Moscow is hoping it will be third time lucky as the first anniversary of its offensive approaches Russian servicemen are seen as they fire from 2A18 D-30 howitzers toward Ukrainian positions in the course of Russia’s military operation in Ukraine, at the unknown location. © Sputnik / RIA News
After the successful capture of Soledar, Russia has continued to advance in the the Donbass, with battles ongoing. To the south-west, Ugledar – a small mining town a hundred kilometers north of Mariupol – has become the main contact point for Moscow’s troops. If the Russians succeed in this offensive, it will be a significant blow to Ukraine. Potentially, a victory in Ugledar could change the balance of power in the Donetsk area and improve Melitopol’s defences.
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Why is there such a focus on this area?
Another assault on Ugledar was launched on 24 January by Pacific Fleet Marines and special forces from the Donetsk People’s Republic (DPR). Although Russia made some gains in the early days of the operation and Ukrainian forces suffered heavy losses, little progress has been made in terms of land.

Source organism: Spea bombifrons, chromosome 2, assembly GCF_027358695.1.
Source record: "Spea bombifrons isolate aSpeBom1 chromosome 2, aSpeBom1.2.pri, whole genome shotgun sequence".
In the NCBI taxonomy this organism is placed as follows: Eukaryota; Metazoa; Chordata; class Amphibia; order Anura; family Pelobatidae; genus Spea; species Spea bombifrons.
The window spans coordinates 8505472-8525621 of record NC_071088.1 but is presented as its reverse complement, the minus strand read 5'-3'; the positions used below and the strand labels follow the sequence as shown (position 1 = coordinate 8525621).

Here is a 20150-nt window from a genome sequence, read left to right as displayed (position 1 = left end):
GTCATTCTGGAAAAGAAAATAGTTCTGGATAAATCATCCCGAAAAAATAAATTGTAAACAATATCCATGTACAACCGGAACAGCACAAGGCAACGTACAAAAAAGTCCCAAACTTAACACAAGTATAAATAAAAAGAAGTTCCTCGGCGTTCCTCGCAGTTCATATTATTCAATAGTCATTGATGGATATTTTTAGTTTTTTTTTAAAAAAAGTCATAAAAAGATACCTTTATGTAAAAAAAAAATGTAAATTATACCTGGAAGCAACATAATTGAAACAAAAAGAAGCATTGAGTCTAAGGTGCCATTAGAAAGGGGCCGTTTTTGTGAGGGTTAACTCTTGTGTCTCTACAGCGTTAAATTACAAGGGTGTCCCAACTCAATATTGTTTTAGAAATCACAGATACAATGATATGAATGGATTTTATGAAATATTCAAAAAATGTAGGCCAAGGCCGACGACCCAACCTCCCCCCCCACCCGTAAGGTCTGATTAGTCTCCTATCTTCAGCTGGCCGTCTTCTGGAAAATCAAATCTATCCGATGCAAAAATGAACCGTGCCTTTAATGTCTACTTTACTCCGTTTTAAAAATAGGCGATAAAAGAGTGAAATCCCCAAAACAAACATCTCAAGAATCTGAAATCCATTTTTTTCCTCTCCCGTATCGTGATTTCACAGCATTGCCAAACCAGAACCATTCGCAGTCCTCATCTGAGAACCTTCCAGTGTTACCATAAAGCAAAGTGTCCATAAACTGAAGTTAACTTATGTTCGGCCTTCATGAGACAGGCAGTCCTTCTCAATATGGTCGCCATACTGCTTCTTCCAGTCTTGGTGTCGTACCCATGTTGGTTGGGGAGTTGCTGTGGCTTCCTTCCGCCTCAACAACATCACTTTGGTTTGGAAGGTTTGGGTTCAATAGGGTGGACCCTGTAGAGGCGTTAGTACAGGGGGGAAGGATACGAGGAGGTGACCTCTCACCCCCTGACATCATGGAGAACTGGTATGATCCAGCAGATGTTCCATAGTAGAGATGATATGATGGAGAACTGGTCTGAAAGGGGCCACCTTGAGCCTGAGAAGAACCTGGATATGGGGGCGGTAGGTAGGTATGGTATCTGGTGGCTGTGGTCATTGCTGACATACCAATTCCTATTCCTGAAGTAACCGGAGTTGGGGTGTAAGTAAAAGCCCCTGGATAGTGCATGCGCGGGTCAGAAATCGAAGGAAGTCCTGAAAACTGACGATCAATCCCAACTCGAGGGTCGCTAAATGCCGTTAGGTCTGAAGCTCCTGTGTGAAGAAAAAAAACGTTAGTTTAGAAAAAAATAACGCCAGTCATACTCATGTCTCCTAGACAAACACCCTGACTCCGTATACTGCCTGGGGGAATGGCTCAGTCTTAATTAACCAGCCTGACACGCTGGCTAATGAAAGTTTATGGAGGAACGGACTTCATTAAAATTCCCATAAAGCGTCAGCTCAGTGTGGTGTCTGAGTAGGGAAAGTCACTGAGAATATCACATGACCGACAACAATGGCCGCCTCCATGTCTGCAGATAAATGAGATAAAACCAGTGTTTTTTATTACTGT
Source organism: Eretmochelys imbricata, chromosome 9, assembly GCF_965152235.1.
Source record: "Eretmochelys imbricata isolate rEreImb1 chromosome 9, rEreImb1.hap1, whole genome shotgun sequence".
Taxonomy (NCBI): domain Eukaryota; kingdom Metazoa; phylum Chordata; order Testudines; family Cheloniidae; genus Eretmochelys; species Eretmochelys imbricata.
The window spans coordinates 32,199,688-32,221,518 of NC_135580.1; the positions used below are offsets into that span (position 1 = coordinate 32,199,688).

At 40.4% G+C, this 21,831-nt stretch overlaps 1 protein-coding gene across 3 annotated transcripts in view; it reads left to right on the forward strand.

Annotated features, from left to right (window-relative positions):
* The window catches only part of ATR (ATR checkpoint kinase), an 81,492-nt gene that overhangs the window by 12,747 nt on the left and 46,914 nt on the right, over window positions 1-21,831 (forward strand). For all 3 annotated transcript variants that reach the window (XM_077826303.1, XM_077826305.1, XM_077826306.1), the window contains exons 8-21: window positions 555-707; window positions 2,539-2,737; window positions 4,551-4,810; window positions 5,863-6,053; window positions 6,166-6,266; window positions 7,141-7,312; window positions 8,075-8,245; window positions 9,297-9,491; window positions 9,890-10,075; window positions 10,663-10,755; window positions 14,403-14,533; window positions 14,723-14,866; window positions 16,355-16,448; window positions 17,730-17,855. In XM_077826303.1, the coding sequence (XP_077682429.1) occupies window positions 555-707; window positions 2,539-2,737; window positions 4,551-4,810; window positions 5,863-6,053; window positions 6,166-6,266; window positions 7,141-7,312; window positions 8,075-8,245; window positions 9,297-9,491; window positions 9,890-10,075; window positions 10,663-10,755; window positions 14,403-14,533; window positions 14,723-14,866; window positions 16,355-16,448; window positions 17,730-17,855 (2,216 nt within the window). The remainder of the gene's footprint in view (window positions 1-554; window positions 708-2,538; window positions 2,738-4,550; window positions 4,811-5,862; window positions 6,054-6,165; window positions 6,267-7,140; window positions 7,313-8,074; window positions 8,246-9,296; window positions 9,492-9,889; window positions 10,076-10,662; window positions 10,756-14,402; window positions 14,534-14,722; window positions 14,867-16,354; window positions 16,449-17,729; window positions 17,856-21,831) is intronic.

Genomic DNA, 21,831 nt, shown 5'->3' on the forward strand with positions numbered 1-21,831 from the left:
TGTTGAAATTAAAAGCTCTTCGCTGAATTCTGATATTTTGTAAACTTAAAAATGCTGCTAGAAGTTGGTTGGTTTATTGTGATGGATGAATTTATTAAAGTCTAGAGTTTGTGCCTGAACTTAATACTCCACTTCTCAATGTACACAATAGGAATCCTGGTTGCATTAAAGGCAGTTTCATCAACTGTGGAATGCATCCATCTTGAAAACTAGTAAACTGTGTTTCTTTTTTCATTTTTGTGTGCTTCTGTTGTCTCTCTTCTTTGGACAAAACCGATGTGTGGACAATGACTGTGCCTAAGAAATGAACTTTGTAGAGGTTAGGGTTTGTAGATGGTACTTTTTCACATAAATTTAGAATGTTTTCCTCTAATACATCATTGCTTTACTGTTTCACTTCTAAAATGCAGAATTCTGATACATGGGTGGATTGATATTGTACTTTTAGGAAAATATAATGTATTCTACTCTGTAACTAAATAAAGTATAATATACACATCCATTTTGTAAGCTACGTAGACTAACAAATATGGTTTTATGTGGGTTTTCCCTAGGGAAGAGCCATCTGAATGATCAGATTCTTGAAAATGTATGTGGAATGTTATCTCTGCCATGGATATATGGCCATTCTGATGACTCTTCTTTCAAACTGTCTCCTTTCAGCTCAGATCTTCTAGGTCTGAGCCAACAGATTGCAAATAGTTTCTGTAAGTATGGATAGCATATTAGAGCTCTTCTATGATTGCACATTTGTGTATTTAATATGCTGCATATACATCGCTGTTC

Ugledar is made up of a combination of four blocks of 1960s Soviet-era panel-built multi-storey buildings. It differs from more traditional cities in that there are no private houses within city limits. This makes Ugledar a compact fortress, not only on an elevated site, but with an additional 27 metres of built-up fortification.
These factors have made Ugledar a key part of the Ukrainian defense in southwest Donetsk. Kiev’s continued control of these positions allows its forces to have a grip on the surrounding area, preventing Russians from flanking Marinka, Kurakhovo and Avdeevka from the south. Also near Ugledar is an important section of the Donetsk-Volnovakha railway line, and the presence of Ukrainian troops near it prevents it from being used for military purposes.
This is not Moscow’s first attempt to occupy the city
The Russian army’s first two offensives on Ugledar were unsuccessful. The current front line began to take shape in March, last year, after DPR troops broke through Ukrainian defenses at Volnovakha and Granitnoye to link up with Russian forces coming from Crimea. They achieved the strategic task of encircling Mariupol and creating a land corridor between Crimea and Rostov-on-Don. However, the battle for Mariupol delayed the Russian forces and prevented them from taking Ugledar and Velikaya Novoselka to the west.
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For a long time, this section of the front was the scene of trench warfare and artillery duels. It placed the inhabitants of the villages in the area in a difficult position, dependent on humanitarian aid, the delivery of which was accompanied by regular shelling. A monastery in the village of Nikolskoye, near Ugledar, had become something of a humanitarian hub and shelter. However, it too was regularly bombed.